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Tourists, refugees, and deportees…

23 February 2017

There is nothing wrong with this person’s question, and it’s admirable that the person is seeking to improve their Spanish… much as I did, by reading children’s books.


Still, it raises a question.  The person identifies as a “tourist”, and one can assume either they are not in a position to obtain a library card (perhaps they’ll use the books in the library, which is fine), or… given the source (a facebook page for foreigners residing in Mexico City) they mean they have only a Forma Migratoria Multiple (FMM) and not a residency visa of any sort.

While it gives the visitor an extremely generous time limit (allowing them to say in the country up to 180 days) and is a bargain at about 25 US$, as opposed to the $160 US$ a Mexican has to pay to APPLY for a visitor’s visa for the United States),  it isn’t really meant as a residency permit, although we’re well aware that tens of thousands of foreigners who “live” here are staying 18o days at a time, leaving for a day or so, and returning in expectation of another 180 day “temporary” stay.  And so far, if the person overstays their 180 days, ni modo… at most a modest fine.

We’re now facing a situation where efugees who are had passed through Mexico (in less than 180 days, most of them) expecting to leave this country for the one north of us, but are “stuck” here.  As a short term solution, the refugees are being given temporary residency (a different status than that of a visitor), and/or work permits.  AND, our own immigration service has a policy of simply looking the other way if some of these refugees are working off-the-books without a visa allowing for “actividades lucrativa” (i.e. a work permit), on the premise that a refugee earning some income takes some of the burden off the overwhelmed social services (mostly ad hoc) that are available for them.

Add in the additional burden of increased deportation from the United States (never mind the absurd proposal to deport non-Mexicans who have entered the United States though Mexico back to … not their home country… but Mexico) and social services will be overwhelmed.

Not that it’s the fault of the would-be library patron, but I’m wondering how long our generosity will hold out.  Will “border jumpers” (those who take advantage of the FMM to maintain a home here, with a short absence of a few days every year… like most people who take a vacation do) need to establish residency… obtain a “gringo card” (our residency visas really are green)?  For many, it’s an impossiblity, as those who have no particular business in Mexico, other than wanting to live here (usually because it costs less than living in a richer country) have to show some reason for being here… either a job, or enough income not to become a potential burden on the State, or some familial ties to Mexico, or any of the myriad reasons aliens are permitted to live in another country (a well founded fear of persecution at home being one).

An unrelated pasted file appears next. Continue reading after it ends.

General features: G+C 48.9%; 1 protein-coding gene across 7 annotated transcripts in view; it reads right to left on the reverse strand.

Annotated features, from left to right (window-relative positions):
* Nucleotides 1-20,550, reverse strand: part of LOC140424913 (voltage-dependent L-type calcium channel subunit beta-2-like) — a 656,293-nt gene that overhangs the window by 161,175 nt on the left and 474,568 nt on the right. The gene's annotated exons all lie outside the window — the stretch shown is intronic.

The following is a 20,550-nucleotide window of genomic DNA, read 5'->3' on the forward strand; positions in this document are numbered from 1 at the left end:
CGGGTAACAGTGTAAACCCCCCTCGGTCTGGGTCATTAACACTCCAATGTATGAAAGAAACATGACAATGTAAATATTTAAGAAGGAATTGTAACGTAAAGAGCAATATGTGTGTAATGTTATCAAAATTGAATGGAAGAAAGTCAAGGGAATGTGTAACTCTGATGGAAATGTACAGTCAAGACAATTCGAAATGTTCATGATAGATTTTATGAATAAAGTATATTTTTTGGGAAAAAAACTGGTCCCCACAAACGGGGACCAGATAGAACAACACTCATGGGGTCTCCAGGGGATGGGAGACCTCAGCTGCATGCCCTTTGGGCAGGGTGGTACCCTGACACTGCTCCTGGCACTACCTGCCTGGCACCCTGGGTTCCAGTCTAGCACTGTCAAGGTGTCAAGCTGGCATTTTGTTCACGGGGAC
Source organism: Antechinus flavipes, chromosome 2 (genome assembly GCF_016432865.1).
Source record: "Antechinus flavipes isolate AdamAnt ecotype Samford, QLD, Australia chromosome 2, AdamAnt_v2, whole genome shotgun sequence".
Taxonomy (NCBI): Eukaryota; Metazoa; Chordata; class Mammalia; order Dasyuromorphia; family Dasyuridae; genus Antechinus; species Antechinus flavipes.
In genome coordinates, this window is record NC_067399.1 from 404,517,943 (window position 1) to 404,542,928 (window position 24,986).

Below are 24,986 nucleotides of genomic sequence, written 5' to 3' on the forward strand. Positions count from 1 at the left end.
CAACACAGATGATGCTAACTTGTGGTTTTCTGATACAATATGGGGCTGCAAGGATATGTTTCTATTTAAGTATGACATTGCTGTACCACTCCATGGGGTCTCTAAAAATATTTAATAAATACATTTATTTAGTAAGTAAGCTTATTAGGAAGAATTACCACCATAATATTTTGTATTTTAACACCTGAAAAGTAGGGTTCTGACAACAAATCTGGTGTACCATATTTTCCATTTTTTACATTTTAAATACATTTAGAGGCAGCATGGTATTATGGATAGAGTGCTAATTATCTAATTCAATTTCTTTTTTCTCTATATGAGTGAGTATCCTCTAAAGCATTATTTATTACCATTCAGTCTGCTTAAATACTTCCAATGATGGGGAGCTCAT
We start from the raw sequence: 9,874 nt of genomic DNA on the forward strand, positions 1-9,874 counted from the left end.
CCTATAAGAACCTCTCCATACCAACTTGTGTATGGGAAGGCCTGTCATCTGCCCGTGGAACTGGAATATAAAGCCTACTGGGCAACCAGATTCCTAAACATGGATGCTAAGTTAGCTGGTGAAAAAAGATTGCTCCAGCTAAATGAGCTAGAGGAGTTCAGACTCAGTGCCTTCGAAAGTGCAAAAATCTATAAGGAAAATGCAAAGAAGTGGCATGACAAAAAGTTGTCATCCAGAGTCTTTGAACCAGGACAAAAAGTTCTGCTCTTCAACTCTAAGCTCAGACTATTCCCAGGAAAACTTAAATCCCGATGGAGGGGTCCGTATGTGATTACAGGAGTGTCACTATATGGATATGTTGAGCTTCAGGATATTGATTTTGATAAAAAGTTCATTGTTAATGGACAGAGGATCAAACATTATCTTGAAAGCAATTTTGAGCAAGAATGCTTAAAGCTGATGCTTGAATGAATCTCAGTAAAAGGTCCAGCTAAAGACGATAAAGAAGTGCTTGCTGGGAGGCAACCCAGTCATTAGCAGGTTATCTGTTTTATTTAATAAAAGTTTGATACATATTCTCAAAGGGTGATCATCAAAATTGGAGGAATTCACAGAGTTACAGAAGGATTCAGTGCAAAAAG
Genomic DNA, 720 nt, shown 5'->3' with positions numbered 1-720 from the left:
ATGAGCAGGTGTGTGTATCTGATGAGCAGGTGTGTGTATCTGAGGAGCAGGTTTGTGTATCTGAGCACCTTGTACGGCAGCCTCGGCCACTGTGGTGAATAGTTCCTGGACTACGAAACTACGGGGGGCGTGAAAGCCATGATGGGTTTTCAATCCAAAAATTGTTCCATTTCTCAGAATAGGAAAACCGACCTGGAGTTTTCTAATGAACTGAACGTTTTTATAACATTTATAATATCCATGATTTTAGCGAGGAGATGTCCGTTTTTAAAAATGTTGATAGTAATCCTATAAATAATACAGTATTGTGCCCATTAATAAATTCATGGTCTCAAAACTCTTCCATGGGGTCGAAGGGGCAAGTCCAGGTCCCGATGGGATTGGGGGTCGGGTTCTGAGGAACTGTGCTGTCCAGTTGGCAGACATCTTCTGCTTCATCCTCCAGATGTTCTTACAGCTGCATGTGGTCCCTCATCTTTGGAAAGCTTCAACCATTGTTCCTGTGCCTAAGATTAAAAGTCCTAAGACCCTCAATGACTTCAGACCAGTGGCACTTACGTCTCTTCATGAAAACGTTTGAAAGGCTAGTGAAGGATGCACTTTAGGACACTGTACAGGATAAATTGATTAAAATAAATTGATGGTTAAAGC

I have no real problem with tourists (or those “permanent tourists”) using facilities like the libraries (actually, I encourage it) but what about our health services, or roads, or police protection, or….

Will we become as nasty as our neighbors to the north?  I have seen descriptions by reputable people calling the FMM-holders who stay on (or just never bother to even go through the motions of border jumping) and those that never renew their temporary immigration visas as “illegal aliens”.  While I hate the term, it’s understandable that these people will be seen that way.

I’ve wondered about the impact on US policy, and the reaction in US media should Mexico begin deporting some of these people… mostly elderly and generally nice people who just don’t quite meet the financial requirements (or have fudged the figures on their initial visa request) to “live their dream” of retiring here.  I’d hate to see that, though I suspect the financial fallout other than in a few small sectors of service providers in “gringo ghettos” would be far less than the effects on US agriculture and the service sector should the US begin massive deportations.

What I do expect is that public services  will be demanding more proof of legal residency beyond a telephone bill and foreign passport, and private service providers, like banks (which generally will not open accounts for FMM holders, leading to any number of complaints on the “expat” sites I check)  and rental firms, may follow suit.

I would also not be surprised if the automatic grant of 180 days on FMMs became a thing of the past.

But then, I remember I moved here because Mexico is NOT the United States, and — so far — has not bought into the idea that every stranger is a danger, and is a country of good manners:  fish and visitors may stink after three days (let alone 180), but it’s impolite to say sFo.

One Comment leave one →
  1. Peter Melvoin permalink
    23 February 2017 7:57 pm


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